Most of our formatting standards come directly out of the Chicago
Manual of Style, but we summarize some of them here for your
You may cite works with either standard bibliographic references at the end of the article, or with footnote references, but not with both. See the Chicago Manual of Style for detailed information; much of it is accessible on our Resources Page. Examples of reference types are shown below.
- Journal article: Yablo, Stephen. 1992. Mental Causation. Philosophical Review 101:245-80.
- Book: Scheffler, Samuel. 1992. Human Morality. New York: Oxford University Press.
- Article in a book: Houck, John W. 1992. Stories and Culture in Business Life. In A Virtuous Life in Business: Stories of Courage and Integrity in the Corporate World, edited by Oliver F. Williams and John W. Houck, 129-38. Lanham, Md.: Rowman & Littlefield.
- Citations are made within the text, enclosed in
parentheses, like so: (Yablo 1992, 248-52). The author's name may be
omitted if it is clearly implied by context.
- Note the
distinction between 'Yablo 1992', which refers to a work, and 'Yablo
(1992)', which is a reference to Yablo the person, followed by a
parenthetical reference to one of Yablo's works.
- A list of references should be titled 'references' and placed at the end of the article.
- Journal article: Stephen Yablo, "Mental Causation," Philosophical Review 101 (1992): 245-80.
- Book: Samuel Scheffler, Human Morality (New York: Oxford University Press, 1992), 25-30.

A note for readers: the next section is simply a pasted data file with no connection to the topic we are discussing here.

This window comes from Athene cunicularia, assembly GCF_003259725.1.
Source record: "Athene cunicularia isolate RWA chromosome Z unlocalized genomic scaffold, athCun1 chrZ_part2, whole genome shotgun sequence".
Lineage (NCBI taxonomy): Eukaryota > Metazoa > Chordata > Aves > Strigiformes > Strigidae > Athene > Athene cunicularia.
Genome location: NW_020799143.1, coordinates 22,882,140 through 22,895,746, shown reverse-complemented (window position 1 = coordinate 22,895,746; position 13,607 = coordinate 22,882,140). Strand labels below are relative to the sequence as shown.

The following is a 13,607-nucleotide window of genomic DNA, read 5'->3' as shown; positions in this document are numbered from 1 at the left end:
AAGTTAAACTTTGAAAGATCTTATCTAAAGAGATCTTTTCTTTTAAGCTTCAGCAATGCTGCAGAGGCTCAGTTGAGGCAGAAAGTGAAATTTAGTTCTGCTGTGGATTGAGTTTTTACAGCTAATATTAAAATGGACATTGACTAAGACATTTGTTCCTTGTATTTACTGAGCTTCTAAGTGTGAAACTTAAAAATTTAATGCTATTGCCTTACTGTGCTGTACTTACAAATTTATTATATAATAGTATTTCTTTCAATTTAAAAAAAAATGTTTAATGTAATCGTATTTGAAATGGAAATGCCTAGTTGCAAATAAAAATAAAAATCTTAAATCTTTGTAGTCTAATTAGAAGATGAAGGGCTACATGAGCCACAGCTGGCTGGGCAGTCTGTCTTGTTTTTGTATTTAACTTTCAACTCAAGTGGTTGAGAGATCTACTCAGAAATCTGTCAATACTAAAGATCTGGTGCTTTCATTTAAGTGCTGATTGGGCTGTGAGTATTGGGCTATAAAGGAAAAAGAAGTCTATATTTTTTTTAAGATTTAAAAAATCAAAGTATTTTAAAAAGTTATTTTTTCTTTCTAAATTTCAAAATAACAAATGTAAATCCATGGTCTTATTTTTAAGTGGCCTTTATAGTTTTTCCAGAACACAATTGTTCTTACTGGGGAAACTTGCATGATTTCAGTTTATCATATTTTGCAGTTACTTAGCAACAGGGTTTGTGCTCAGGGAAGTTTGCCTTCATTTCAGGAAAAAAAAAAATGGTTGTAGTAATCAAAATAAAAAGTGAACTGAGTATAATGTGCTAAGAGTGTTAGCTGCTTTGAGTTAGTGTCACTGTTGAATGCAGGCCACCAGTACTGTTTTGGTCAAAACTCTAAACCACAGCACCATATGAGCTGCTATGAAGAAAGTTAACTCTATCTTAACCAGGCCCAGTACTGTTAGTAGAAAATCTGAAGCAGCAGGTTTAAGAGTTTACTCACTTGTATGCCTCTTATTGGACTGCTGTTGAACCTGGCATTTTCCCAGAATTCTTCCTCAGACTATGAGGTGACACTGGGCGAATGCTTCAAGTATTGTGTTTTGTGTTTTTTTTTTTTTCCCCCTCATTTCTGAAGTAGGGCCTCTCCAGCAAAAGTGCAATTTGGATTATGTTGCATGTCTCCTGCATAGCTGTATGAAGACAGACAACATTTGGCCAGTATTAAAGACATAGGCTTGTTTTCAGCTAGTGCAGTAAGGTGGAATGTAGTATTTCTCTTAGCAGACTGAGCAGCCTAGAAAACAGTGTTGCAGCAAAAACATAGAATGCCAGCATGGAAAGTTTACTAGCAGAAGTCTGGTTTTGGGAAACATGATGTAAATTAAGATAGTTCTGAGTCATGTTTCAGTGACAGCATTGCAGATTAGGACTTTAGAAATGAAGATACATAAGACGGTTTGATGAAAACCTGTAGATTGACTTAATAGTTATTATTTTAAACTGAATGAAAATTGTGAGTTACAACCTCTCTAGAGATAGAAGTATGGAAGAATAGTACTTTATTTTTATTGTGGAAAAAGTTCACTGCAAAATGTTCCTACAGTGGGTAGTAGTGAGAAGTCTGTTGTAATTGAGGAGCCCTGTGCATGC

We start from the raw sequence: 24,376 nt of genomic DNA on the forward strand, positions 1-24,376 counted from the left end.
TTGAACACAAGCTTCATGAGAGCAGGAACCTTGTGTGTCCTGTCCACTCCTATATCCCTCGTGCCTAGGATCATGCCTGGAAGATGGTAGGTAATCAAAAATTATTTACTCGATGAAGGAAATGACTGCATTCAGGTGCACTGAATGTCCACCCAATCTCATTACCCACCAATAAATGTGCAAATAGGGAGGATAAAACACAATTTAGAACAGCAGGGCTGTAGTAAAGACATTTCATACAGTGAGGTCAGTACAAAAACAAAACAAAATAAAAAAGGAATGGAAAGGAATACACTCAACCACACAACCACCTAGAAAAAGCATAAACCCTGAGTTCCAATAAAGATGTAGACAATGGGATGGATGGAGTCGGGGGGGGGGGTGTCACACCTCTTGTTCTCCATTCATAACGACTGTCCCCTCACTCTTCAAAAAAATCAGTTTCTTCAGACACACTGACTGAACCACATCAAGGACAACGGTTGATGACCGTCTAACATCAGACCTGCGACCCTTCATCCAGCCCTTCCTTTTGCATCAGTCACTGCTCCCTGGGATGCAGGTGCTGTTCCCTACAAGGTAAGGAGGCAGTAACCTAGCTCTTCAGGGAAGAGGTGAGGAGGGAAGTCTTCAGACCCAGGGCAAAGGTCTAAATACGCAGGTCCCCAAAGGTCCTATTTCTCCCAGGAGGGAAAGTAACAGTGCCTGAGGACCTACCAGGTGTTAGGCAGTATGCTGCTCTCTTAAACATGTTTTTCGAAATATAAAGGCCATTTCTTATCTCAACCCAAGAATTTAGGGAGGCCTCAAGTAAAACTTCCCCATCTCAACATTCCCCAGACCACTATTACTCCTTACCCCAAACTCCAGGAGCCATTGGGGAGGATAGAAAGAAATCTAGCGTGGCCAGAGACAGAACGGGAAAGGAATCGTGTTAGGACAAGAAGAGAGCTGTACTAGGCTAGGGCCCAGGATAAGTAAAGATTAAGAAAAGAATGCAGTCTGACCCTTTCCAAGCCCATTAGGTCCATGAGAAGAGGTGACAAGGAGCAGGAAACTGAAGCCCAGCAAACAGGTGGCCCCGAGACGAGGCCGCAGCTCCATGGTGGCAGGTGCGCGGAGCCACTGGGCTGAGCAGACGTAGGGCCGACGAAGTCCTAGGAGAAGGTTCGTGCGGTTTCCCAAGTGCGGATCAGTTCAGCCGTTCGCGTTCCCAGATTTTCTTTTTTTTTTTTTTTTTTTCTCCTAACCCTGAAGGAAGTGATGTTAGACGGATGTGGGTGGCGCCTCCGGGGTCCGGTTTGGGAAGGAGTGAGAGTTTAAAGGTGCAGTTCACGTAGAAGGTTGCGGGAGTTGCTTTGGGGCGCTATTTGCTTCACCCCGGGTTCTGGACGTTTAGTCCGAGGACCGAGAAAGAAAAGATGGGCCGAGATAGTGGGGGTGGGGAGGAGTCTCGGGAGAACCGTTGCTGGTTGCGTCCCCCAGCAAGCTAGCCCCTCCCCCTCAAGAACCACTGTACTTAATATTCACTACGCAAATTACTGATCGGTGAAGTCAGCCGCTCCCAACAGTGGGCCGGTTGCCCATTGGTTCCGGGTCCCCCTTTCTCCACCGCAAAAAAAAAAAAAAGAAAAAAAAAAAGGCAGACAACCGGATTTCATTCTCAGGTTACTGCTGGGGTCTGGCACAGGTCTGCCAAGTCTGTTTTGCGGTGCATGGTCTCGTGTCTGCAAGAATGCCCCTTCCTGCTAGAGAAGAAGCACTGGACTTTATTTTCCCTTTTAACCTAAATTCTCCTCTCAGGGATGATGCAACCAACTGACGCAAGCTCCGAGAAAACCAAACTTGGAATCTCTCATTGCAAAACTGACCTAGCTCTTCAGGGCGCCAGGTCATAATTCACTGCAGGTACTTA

- Article in a book: John W. Houck, "Stories and Culture in Business Life," in A Virtuous Life in Business: Stories of Courage and Integrity in the Corporate World, ed. Oliver F. Williams and John W. Houck (Lanham, Md.: Rowman & Littlefield, 1992), 129-38.
- For repeated references, do not use 'op. cit.' - use a short title instead (e.g., Yablo, "Mental Causation").
- You may use 'ibid.' (not italicized) where appropriate.
you make many references to a single work, you may (and are encouraged
to) give bibliographic information in a footnote at the first such
reference, and then, for subsequent references, give page numbers only,
in parentheses, directly within the text.
- Abbreviations: Most abbreviations - including 'i.e.' and 'e.g.' - should be spelled out and rendered in English.
- Emphasis: Use italics, not underlining.
- Greek: In most cases, Greek text should be transliterated.
- Quotation marks:
Use double quotation marks for quoted material within the text, and for
irony and other literary purposes. Use single quotation marks for
quoted material within a quotation and to mention linguistic expressions and definitions.
- Spelling: Use American spelling. You may retain British spelling in direct quotes.
- Use italics, not underlining, for book and journal titles.
- For well-known cities, omit state/country name from facts of publication.
- Omit the abbreviations 'p.' and 'pp.' for page numbers.